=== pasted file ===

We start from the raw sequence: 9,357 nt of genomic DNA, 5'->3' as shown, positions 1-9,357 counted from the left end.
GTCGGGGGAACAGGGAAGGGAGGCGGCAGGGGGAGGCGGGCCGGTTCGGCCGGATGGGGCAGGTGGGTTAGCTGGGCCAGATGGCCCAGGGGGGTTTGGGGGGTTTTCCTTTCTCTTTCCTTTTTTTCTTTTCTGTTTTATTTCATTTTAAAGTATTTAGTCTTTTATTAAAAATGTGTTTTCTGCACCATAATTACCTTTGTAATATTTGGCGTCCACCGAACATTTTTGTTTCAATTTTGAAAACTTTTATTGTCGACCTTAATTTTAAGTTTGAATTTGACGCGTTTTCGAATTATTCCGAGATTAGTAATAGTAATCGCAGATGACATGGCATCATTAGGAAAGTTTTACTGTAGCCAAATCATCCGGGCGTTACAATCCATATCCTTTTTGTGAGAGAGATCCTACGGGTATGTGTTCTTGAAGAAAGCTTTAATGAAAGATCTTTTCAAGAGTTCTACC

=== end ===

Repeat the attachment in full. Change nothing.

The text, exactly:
We start from the raw sequence: 9,357 nt of genomic DNA, 5'->3' as shown, positions 1-9,357 counted from the left end.
GTCGGGGGAACAGGGAAGGGAGGCGGCAGGGGGAGGCGGGCCGGTTCGGCCGGATGGGGCAGGTGGGTTAGCTGGGCCAGATGGCCCAGGGGGGTTTGGGGGGTTTTCCTTTCTCTTTCCTTTTTTTCTTTTCTGTTTTATTTCATTTTAAAGTATTTAGTCTTTTATTAAAAATGTGTTTTCTGCACCATAATTACCTTTGTAATATTTGGCGTCCACCGAACATTTTTGTTTCAATTTTGAAAACTTTTATTGTCGACCTTAATTTTAAGTTTGAATTTGACGCGTTTTCGAATTATTCCGAGATTAGTAATAGTAATCGCAGATGACATGGCATCATTAGGAAAGTTTTACTGTAGCCAAATCATCCGGGCGTTACAATCCATATCCTTTTTGTGAGAGAGATCCTACGGGTATGTGTTCTTGAAGAAAGCTTTAATGAAAGATCTTTTCAAGAGTTCTACC